"American-Jewish families don’t have lots of opportunities to make things that are special to them, like brisket," Sarna said.
Sarna likens Jews adding brisket to the Hanukkah table to Italians adding ziti or Filipinos adding a big roasted pork to their Thanksgiving tables. It may not be traditional but it's the culture's beloved foods.
So bring on the brisket for the Festival of Lights.
"We usually slice our brisket for sandwiches," said Friede of The Kosher Nosh. "But for the holiday, the shop sells it by the pound.
Where to get it:
Mikki & Al's, Montclair, 14 Park St., Montclair; 973-744-7100, mikkiandals.com. ($26/pound with homemade gravy)
The Kosher Nosh, 894 Prospect S.t, Glen Rock, 201-445-1186, koshernosh.com. ($35/pound with gravy)
Tenafly Kosher Deli, 22 Washington Ave., Tenafly; 201-567-3033, facebook.com/tenaflykosher. ($64.95/2 pounds with gravy)
Grand & Essex Market, 89 New Bridge Road, Bergenfield; 201-244-9955, grandandessex.com. ($26.99/pound with gravy; $29.99/pound homestyle; $34.99 smoked).
Kimchi Smoke Barbecue, 301 Center Ave., Westwood; 201-497-6333, kimchismoke.com. (Smoked, $36/pound; not kosher)
Rather make it yourself?
Here is Lakewood resident Blanche Rosenberg's brisket recipe. Her granddaughter Jaime Walters maintains that it is the best and easiest recipe for the meat dish.
Grandma Blanche’s Brisket
1 large can ShopRite tomato sauce*
2½ - 3 pounds brisket
1 packet of onion soup
Preheat oven to 400 degrees
Line bottom of pan (or slow cooker) with the tomato sauce, just enough to line bottom.
Rub onion soup contents on both sides of meat; then place in pan.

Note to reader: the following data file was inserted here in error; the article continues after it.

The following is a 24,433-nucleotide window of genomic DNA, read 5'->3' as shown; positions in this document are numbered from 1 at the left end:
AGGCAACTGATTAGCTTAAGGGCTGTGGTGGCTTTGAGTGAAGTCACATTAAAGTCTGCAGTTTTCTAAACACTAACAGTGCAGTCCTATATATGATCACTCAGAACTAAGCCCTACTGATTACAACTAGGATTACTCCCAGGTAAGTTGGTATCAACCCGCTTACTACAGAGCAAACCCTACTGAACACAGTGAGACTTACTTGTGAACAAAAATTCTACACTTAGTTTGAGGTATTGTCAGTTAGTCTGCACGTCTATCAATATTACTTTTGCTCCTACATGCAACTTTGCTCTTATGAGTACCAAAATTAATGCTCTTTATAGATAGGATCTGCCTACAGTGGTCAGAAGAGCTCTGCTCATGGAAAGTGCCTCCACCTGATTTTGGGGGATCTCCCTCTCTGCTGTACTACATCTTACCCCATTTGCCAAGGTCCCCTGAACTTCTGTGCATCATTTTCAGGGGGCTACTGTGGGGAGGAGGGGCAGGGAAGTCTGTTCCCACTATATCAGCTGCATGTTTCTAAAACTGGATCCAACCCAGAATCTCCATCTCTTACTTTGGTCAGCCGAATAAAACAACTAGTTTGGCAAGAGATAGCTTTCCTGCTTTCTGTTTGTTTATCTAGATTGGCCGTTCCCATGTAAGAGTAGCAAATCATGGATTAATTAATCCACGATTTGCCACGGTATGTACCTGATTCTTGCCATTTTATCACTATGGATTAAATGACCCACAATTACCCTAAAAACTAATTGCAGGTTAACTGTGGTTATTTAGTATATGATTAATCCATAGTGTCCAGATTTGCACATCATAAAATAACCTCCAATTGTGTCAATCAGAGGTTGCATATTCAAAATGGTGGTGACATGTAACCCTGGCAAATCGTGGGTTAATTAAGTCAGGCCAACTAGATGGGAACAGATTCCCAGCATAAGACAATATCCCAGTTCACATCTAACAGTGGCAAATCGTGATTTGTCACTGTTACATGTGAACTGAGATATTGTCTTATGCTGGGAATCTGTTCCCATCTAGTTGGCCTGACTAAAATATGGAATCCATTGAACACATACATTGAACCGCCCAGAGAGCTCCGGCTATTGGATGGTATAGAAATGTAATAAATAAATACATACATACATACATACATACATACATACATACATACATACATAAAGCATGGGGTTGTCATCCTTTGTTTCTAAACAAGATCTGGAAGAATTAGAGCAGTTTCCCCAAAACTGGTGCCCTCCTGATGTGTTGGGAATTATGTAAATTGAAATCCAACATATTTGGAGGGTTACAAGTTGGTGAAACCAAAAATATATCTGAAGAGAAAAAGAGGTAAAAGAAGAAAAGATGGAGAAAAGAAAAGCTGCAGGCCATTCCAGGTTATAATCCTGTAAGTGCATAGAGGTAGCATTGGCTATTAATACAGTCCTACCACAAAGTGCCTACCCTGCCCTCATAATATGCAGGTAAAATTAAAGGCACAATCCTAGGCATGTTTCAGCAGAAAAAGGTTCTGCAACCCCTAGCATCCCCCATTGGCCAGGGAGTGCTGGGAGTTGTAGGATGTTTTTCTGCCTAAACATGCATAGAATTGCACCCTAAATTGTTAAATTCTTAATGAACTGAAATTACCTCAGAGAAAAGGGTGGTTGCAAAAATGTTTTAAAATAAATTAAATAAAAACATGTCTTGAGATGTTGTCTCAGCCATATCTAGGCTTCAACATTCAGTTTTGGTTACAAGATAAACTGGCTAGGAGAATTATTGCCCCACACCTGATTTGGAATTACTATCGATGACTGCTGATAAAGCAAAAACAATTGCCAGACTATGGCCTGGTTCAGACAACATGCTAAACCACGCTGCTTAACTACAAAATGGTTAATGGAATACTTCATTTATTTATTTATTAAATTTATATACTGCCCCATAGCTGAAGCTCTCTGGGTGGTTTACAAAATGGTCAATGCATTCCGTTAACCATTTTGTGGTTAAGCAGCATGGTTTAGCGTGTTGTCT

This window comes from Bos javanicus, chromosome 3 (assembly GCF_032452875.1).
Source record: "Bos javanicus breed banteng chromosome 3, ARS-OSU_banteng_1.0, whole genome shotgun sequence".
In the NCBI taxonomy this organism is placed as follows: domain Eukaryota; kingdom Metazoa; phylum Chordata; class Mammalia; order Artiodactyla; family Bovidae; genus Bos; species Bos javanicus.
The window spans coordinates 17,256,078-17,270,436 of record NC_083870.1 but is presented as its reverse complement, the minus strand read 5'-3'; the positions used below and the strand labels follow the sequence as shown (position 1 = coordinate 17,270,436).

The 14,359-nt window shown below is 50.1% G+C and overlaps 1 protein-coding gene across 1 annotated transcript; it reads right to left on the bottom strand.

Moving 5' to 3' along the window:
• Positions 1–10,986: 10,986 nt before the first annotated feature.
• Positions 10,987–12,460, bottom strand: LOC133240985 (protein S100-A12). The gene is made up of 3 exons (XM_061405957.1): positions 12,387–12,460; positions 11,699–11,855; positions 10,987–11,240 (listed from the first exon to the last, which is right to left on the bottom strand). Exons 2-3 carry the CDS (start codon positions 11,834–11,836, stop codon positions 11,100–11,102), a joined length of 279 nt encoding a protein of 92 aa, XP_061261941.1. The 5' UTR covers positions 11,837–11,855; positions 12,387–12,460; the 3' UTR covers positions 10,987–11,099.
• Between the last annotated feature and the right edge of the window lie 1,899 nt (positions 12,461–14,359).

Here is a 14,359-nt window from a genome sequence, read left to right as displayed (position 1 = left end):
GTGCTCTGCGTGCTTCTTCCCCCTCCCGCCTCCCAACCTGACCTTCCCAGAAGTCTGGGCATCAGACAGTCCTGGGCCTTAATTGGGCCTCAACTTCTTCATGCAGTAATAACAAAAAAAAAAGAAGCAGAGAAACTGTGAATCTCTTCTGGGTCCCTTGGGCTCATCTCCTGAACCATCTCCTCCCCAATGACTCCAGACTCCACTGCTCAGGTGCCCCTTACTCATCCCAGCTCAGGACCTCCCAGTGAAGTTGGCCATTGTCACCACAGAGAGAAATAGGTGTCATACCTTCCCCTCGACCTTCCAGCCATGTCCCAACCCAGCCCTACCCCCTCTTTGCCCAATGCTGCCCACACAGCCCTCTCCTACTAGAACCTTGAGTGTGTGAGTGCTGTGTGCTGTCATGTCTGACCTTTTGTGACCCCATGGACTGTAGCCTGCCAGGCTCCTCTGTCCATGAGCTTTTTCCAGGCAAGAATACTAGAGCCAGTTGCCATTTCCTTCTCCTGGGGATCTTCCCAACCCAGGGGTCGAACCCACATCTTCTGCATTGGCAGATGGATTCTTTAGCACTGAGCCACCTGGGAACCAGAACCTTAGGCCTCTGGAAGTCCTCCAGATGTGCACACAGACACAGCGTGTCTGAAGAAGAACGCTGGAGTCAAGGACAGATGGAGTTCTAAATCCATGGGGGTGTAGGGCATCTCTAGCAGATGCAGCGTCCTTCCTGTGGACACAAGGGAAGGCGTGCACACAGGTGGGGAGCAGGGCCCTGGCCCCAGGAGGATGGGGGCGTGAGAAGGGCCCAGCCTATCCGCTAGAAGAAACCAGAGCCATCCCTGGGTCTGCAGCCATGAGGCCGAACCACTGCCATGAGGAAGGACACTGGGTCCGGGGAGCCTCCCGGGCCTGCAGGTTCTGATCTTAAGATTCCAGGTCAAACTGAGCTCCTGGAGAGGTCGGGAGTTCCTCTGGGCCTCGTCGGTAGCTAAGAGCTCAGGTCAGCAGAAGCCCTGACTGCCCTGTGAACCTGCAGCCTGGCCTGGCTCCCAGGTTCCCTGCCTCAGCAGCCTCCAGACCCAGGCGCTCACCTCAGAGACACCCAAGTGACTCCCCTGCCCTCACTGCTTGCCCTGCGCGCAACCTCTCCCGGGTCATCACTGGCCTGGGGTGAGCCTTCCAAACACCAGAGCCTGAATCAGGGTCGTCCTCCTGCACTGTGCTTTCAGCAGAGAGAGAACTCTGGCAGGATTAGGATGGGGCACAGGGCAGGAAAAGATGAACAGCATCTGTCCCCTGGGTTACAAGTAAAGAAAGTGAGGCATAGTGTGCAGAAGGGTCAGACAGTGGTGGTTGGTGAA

Pour rest of sauce over meat.
Fill half of sauce can with water and pour over meat.
Seal tight with tinfoil and cook in oven for at least 2 hours until tender. If using slow cooker, cook on high for 6 hours.
Serves: 8 to 10
*Jaime Walters has tried other tomato sauces and maintains "this one has the best outcome and flavor."
Giving gelt (Yiddish for money) has been a tradition for some four centuries. It was a way for parents to show their appreciation to their kids' teachers and over time their kids too.
Enter capitalism. Chocolate producers, seeing an opportunity to make real gelt, began to produce chocolate gelt. They wrapped the thin quarter-sized disks in gold or silver foil, and sold a good handful in pouches that resemble money bags. That tradition keeps going on.
Where to get: Just about every supermarket and kosher grocery store.
Esther Davidowitz is the food editor for NorthJersey.com. For more on where to dine and drink, please subscribe today and sign up for our North Jersey Eats newsletter.
This article originally appeared on NorthJersey.com: Hanukkah food: 5 dishes you don't want to miss this year